BEFORE the dogma of the Divine Maternity of Mary was defined (which was defined in relation to the Divinity and Humanity of Christ), there were a number of heresies that propped up and were all related to the Person of Christ. Three of these main heresies are the following:
Docetism, derived from the Greek dokeo, “to seem.” It is the erroneous belief that Christ only seemed to be human, that He did not really have a body of human flesh. It denied the Incarnation; Christ did not really have Mary as His mother according to the flesh. It was one of the first theological errors to appear in Church history, for it is probably the target of the warning of 1 John 4:2,3: “Every spirit that confesses that Jesus Christ is come in the flesh is of God: and every spirit that confesses not that Jesus Christ is come in the flesh is not of God: and this is that spirit of antichrist, whereof ye have heard that it should come: and even now already it is in the world.”
Ignatius of Antioch (died 98/117) and Irenaeus (115-190), and Hippolatus (170-235) wrote against the error in the early part of the second century. Docetism was condemned at the Council of Chalcedon in 451.
Arianism was a Christian heresy first proposed early in the 4th century by the Alexandrian presbyter Arius. It affirmed that Christ is not truly divine but a created being. The fundamental premise of Arius was the uniqueness of God, who is alone self-existent and immutable. The Son, who is not self-existent, cannot be God.
Led by Athanasius, bishop of Alexandria, the council condemned Arianism and stated that the Son was consubstantial (of one and the same substance or being) and coeternal with the Father, a belief formulated as homoousios ("of one substance") against the Arian position of homoiousios ("of like substance"). Nonetheless, the conflict continued, aided by the conflicting politics of the empire after the death of Constantine (337).
Nestorianism is the error that Jesus is two distinct persons. The heresy is named after Nestorius, who was born in Syria and died in 451 AD, who advocated this doctrine. Nestorius was a monk who became the Patriarch of Constantinople and he repudiated the Marian title "Mother of God." He held that Mary was the mother of Christ only in respect to His humanity. The council of Ephesus was convened in 431 to address the issue and pronounced that Jesus was one person in two distinct and inseparable natures: divine and human. Nestorius was deposed as Patriarch and sent to Antioch, then Arabia, and then Egypt. Nestorianism survived until around 1300.
The problem with Nestorianism is that it threatens the atonement. If Jesus is two persons, then which one died on the cross? If it was the "human person" then the atonement is not of divine quality and thereby insufficient to cleanse us of our sins.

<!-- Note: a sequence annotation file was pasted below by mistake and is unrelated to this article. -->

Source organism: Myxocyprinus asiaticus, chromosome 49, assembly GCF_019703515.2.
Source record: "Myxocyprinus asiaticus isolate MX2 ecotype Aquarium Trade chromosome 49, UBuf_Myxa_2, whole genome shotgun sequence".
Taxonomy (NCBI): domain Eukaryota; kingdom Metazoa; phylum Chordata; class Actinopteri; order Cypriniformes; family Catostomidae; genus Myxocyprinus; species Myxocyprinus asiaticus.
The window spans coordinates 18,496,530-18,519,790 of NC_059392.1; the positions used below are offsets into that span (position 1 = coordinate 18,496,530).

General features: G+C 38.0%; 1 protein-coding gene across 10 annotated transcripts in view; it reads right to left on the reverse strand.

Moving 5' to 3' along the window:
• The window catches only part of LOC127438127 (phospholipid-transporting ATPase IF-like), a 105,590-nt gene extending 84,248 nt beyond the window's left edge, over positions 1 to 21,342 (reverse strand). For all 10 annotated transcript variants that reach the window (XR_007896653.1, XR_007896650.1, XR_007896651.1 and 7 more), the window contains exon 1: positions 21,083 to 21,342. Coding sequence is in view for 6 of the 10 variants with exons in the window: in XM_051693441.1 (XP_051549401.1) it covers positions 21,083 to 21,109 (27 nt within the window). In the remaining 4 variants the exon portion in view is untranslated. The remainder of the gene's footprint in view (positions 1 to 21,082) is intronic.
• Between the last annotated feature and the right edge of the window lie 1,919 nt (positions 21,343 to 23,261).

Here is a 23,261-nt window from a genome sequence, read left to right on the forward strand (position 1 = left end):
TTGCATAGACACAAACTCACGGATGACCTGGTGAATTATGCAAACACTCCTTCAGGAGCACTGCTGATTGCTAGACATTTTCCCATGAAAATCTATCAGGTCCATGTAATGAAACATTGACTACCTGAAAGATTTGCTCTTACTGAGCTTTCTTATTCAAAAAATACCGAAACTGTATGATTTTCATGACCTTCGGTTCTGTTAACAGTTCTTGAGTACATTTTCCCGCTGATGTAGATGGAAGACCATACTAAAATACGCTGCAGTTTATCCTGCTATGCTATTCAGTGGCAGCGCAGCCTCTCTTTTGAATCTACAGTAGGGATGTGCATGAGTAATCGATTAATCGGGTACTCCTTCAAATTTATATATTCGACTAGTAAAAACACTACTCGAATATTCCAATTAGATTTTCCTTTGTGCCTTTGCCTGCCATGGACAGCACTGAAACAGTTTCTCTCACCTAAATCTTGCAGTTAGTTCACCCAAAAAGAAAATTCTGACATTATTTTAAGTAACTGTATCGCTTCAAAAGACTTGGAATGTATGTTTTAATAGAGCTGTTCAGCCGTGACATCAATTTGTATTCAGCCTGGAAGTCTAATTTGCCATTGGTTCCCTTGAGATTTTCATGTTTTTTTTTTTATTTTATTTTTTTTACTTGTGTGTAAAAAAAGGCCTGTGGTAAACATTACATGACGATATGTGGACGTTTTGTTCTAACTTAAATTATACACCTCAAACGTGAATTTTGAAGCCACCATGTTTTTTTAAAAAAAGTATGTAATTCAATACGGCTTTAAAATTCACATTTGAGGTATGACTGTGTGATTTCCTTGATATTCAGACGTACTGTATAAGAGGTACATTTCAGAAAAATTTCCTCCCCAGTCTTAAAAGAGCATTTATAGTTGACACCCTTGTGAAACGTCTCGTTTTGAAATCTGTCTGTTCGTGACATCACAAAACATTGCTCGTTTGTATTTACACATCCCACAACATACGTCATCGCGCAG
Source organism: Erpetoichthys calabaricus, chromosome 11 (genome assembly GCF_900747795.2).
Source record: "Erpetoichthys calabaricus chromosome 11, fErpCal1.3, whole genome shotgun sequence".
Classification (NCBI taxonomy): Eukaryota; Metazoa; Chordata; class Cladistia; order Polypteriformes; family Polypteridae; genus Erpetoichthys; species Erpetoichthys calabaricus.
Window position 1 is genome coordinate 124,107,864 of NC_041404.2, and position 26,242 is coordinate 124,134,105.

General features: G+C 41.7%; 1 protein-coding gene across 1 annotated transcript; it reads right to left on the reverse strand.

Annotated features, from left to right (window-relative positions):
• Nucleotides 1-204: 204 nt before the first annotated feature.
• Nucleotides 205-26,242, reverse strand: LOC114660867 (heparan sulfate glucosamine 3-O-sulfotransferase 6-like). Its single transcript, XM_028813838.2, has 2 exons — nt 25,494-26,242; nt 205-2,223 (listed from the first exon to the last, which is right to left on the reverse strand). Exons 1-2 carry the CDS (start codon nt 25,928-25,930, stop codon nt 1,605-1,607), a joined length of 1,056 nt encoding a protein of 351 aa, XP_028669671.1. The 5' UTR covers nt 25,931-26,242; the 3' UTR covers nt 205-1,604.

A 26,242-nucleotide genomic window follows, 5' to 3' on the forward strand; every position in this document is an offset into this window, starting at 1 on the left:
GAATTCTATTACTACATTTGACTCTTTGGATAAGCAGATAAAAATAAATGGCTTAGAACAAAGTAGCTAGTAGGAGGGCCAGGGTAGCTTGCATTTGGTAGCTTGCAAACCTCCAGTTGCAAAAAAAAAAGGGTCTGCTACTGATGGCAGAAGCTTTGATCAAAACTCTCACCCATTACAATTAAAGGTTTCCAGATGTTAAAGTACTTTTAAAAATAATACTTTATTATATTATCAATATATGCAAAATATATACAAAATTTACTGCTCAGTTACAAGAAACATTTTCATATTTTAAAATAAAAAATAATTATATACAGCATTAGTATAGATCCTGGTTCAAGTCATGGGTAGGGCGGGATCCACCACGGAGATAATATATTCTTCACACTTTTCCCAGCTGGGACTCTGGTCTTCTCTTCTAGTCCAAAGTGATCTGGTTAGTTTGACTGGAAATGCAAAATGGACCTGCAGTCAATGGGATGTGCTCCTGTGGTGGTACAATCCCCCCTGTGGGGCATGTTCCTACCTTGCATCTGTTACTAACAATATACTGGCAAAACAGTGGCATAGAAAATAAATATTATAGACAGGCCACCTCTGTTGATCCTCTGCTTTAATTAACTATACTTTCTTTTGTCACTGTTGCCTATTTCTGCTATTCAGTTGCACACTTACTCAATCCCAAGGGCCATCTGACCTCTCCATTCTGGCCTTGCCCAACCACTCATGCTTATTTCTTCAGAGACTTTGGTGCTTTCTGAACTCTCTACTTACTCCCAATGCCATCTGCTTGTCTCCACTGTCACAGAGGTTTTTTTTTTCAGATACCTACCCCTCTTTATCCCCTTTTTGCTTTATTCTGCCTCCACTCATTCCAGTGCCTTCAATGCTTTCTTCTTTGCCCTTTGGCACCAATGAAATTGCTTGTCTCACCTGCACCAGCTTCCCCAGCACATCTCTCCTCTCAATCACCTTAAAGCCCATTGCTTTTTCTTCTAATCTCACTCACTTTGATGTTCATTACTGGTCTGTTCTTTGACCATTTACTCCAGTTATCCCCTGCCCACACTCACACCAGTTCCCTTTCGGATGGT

To address in particular the Nestorian heresy, the Church convoked the Council of Ephesus. The Council of Ephesus was held in 431 at the Church of Mary in Ephesus, Asia Minor. St. Cyril, Patriarch of Alexandria, appealed to Pope Celestine, charging Nestorius with heresy. The Pope agreed and gave Cyril his authority to serve a notice to Nestorius to recant his views or else be excommunicated. Before the summons arrived, Nestorius convinced the Emperor Theodosius II, to hold a General council, a platform to argue their opposing views. Approximately 200 bishops were present. The proceedings were conducted in a heated atmosphere of confrontation and recriminations. It is counted as the Third Ecumenical Council, and was chiefly concerned with Nestorianism.
In summary, Nestorius believed that Mary, the mother of Jesus gave birth to the incarnate Christ, not the divine Logos who existed before Mary and indeed before time itself. The Logos occupied the part of the human soul (the part of man that was stained by the Fall). But wouldn't the absence of a human soul make Jesus less human? No, Nestorius answered because the human soul was based on the archetype of the Logos only to become polluted by the Fall, therefore Jesus was "more" human for having the Logos and not "less". Consequently, Mary should be called Christotokos, Greek for the "Christ-Bearer" and not Theotokos, Greek for the "God-Bearer." Cyril argued that Nestorianism split Jesus in half and denied that he was both human and divine. This was essentially a Christological controversy.
At the urging of its president, Cyril of Alexandria, the Council denounced Nestorius' teaching as erroneous and decreed that Jesus was one person, not two separate people: complete God and complete man, with a rational soul and body. The Virgin Mary was to be called Theotokos because she bore and gave birth to God as a man. Nestorius was solemnly deposed and stripped of his Episcopal dignity. The decrees of the Council of Ephesus were later ratified by the delegates of Pope Celestine. The night on which the decrees were promulgated, crowds of the faithful took to the streets and shouted enthusiastically, Hagia Maria Theotokos, Holy Mary, Mother of God. Such cry that became the hallmark of Christian orthodoxy.
(Acknowledgments: Wikipedia, The Mystery of Mary: Rev. Dr. Paul Haffner)